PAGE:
Sunday 19 August 2018

Eddie Jones admits England ‘have been left behind’ by international rivals after losing grip on Six Nations

England have suffered back-to-back defeats in the Six Nations, following the 25-13 loss against Scotland a fortnight ago, for the first time since 2009

England's head coach Eddie Jones
England's head coach Eddie Jones

Jack de Menezes

Eddie Jones has admitted that his England side have been left behind after losing their grip on the Six Nations, with Saturday’s 22-16 defeat by France handing Ireland the title with a round to spare.

England have suffered back-to-back defeats in the Six Nations, following the 25-13 loss against Scotland a fortnight ago, for the first time since 2009 and now face the possibility of suffering three straight losses – something they have not experienced in 12 years – if they are unable to end their run of poor form and smash Ireland’s Grand Slam hopes in next Saturday’s Twickenham encounter.

Having lost to a France side that has only beaten Italy so far this tournament, Jones admitted that his team are in a “tough period” right now and have been left behind by the likes of New Zealand and Ireland when it comes to managing the breakdown – an area that massively cost England for the second game running as they conceded an alarming 16 penalties and 12 turnovers.

“We did not learn quick enough,” Jones accepted after the defeat at the Stade de France. “Why I am not 100 per cent sure. The game is changing a little bit, and we are probably slow to adapt to it. As you could see at the end of the game when we had a bit of power on the field and got the ball going forward, our attack looked better.

“We are not adapting to the referee’s interpretation at the ruck as well as we should. We just have to keep learning in those areas. They are painful lessons at the moment.

“It is just a tough period for us. We are always going to go through this at some stage. Any team that is developing, as we are, you go through these tough periods where the game does not love you. If the game loves us today then we might win the game, but we don’t get bounce of the ball, we don’t get that 50/50 decision and we are in the losers’ chair and it is not a very happy place.

“I don’t think we should get too carried away or too melodramatic about where we are.”

Two Owen Farrell penalties and a 53m effort from Elliot Daly kept England ahead heading towards the break, but their ill-discipline in the breakdown allowed France scrum-half Maxime Machenaud to level the scores on the stroke of half-time and Jones’ side were not helped by the loss of No 8 Nathan Hughes to another left knee injury in the 24th minute when a cleared-out player fell awkwardly on him at a ruck.

France made a flying start to the second half, with referee Jaco Peyper electing to award the home side a penalty try and send Anthony Watson to the sin-bin for a high tackle on opposite wing Benjamin Fall as he dived for the line, though it took a television match official review to come to the decision. England could easily have conceded immediately after had it not been for some desperate defending with 14 men, and although Machenaud kicked another penalty to extend to lead to 10 points, the outgoing champions – whose title hopes faded rapidly after Ireland’s 28-8 win over Scotland meant that they needed a bonus-point win over France to keep the championship alive – hit back with a well-taken try from Jonny May that came through nice hands from Farrell and Elliot Daly.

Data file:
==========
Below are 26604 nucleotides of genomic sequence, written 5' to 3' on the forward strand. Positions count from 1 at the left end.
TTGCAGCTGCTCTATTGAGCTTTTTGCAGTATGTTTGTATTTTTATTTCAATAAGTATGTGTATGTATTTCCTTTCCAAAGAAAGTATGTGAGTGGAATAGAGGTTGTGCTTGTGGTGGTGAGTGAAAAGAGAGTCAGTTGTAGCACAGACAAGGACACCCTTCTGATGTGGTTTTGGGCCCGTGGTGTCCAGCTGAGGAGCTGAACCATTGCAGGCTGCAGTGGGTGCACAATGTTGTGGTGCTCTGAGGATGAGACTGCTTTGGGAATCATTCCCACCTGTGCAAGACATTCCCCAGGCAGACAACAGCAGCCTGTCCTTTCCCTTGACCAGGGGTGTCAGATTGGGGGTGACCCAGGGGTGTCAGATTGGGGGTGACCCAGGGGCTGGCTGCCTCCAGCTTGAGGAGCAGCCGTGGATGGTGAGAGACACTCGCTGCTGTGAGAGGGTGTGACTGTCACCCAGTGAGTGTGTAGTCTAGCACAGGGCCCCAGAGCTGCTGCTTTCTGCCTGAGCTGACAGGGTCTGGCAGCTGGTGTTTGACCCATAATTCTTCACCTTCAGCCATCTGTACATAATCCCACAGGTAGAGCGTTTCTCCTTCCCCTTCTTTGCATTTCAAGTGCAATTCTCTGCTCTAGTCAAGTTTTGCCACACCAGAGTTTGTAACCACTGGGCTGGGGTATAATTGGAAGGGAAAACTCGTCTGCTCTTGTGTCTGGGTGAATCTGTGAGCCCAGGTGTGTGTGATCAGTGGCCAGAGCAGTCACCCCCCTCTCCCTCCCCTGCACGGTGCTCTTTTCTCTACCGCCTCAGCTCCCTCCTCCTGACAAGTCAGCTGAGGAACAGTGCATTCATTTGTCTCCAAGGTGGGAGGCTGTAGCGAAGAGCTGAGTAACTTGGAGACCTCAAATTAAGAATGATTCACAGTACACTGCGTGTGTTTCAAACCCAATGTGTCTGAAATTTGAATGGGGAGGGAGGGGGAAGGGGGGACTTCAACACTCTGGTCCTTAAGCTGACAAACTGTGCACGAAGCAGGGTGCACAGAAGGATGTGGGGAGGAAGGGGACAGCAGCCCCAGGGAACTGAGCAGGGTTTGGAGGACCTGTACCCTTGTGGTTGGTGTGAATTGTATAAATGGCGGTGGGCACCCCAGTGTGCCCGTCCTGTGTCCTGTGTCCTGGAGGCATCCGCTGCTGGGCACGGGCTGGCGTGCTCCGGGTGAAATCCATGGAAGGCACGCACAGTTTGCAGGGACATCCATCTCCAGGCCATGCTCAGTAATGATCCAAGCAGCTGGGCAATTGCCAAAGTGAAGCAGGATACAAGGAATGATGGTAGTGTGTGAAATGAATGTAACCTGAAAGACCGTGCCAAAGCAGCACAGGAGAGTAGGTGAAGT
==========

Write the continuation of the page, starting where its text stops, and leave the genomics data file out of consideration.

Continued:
But with England believing they had France on the ropes, the Stade de France erupted when an immediate penalty was awarded to Les Bleus that allowed replacement fly-half Lionel Beauxis to extend the lead to six, and despite late chances to claw the result back, England slumped to defeat again.

Their issues at the breakdown are clearly of great concern to Jones given that they are costing his side games that they simply didn’t look like losing during the first two years of his reign, and he added: “The breakdown is different and more contestable and there are different interpretations of the ruck being refereed and the contest has increased enormously, and we are failing to deal with that at the moment. We have to find ways to cope with it, simple as that. It is going to take us some time. It won’t come quickly.”

They have just seven days to find a makeshift answer in order to avoid suffering a second consecutive defeat against Ireland, following last year’s Grand Slam-shattering loss in Dublin, and should they fail to find a way to win on St Patrick’s Day, Jones will have suffered three defeats in a Six Nations campaign that none of his three predecessors in Brian Ashton, Martin Johnson or Stuart Lancaster experienced.

But stand-in captain Owen Farrell, who led the side in the absence of the injured Dylan Hartley, believes that there is enough in the final 10 minutes to believe that they are still capable of defeating the newly-crowned Six Nations champions next Saturday.

“There are always lessons from any game especially a loss but I thought the effort from the boys was outstanding obviously a lot of things to work on,” Farrell said. “The attitude and reliance I thought was good to come back at the end and not feel sorry for ourselves at any point of the game. We fought hard and that was one pleasing thing to come out of it.”

Online Editors

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